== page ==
Update 2015-08-21: Added the wiring diagram.
Update 2015-08-24: The documentation for the minimal version is online here.
There is a large cellar where I could store unused items and documents, but the catch is the humidity there. It is a root cellar near a small brook and the humidity varies between 75% up to 90%.
Archived material should never be exposed to humidity greater than 65%, therefore I have to isolate all documents in boxes from the air of the cellar. But are this boxes safe? Do they keep the humidity away from the documents – even for years?
To have a look into the box environment, I need a data logger. It would be simple to buy one, but much more fun to build one. So a new project is born: I call it the “Data Logger” project.
There are a few phases to realise this project:
- Prototype (done)
- Simple Version (in work)
- Deluxe Version with Display and Case
For the prototype I used a large solderless breadboard from 3M. There I actually just tested the components for the simple version, especially if the protocols are working and if I can use them in the way intended. I will keep this section short and explain everything in detail in the next section. Just to remind you, I tested everything on a breadboard before I soldered the components to a stripboard.
Parts of The Simple Version
The simple version should be a data logger which automatically starts logging temperature and humidity values it it is powered on. Using a small switch, I can select between logging, reading and erase. In the reading mode, the logger will send all logged values to the serial interface.
Because I need quick results, I will build the whole device using components from Adafruit. Here a list of components I will use for the simple version of the data logger:
- Adafruit Trinket Pro 5V – The microcontroller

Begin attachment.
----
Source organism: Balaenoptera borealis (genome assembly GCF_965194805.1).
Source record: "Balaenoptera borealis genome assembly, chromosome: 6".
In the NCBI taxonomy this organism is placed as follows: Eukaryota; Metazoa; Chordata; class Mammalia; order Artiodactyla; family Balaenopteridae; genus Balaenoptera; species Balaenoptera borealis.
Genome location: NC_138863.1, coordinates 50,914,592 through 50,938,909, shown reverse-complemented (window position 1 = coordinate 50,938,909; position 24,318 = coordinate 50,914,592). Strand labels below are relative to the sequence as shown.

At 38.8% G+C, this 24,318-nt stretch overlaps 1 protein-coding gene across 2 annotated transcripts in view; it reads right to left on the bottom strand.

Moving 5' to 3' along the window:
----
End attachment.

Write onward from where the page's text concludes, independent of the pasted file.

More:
- Adafruit PowerBoost 500 – Charger and power source
- Lithium Ion Battery Pack – 3.7V 6600mAh
- ChronoDot – To provide the time and date
- AM2302 (wired DHT22) Temperature/Humidity Sensor
- Adafruit I2C Non-Volatile FRAM – 32KByte
These components have an excellent quality. The price today for all the components above is $97. You can buy a similar data logger for approximate $80, e.g. the RHT10 from Extech. Just to make clear this project is more for fun. If you need a cheap solution, better buy a cheap one from Amazon.
There are other components I use which should be available in every electronic lab:
- Pin Headers
- Crimps and Crimp Sockets
- Switches, DIP Switches, etc.
Building the Simple Version
I will publish a complete wiring diagram for the data logger later. The following guide is therefore just a demonstration how I build the device. I start with the critical components, then test everything before I add more components.
First I put all main components on the board in the best possible way, mark the outlines of the components, turn the board around and mark the points where I plan to cut the stripes.
I am using a drill to cut the stripes. There has to be a better tool to just cut the stripes, but actually I never found a good one.
Some cleaning-up is required after this process.
The result. Now I verify if all marked stripes are completely cut and no copper is left on the board.
I put the components back at the marked locations. Make sure you not only mark the location, also the orientation, e.g. of the USB port.
Now I solder the components into place and shorten the pins to a good length. If you plan to reuse these components, please use a female pin headers on the board. It is almost impossible to remove the components if they are soldered in this way to the board.
Now I add all wires. I use red for power 5V, black for GND, yellow, violett and blue for the sensor data wires, and orange for the power-off signal.
To connect the sensor itself, I use a pin header with three pins and use crimps and a crimp housing to attach a connector to the sensor. I should probably write an article about crimps, they are really useful.
Testing the Core Components
At this point I connect everything and use the Arduino IDE to write some simple programs to test the components. Everything is working fine and this is the current state of the project.
Here the wiring diagram for the simple version of the data logger. I changed the colours of the wires according to the wire colours I used on the device board.
The next steps will be:
- Adding the FRAM to the board.
- Writing the final software for the simple version.
Follow my blog to get a notification when I publish the next steps of the project.
4 thoughts on “Are My Documents Safe in the Root Cellar at ~80% Humidity?”
i tried multiple humidity sensors in such an environment, and after a while they will all show 100% humidity. It seems the sensor soaks up the humidity, saturates, and only heating it for a long time will make it return to normal operation.
If you find a solution to that, please tell me….
This is really interesting. Can you tell me the exact type/brand of the sensors you used? I will keep this in mind when I start with my long time tests and will post some details about the long term results.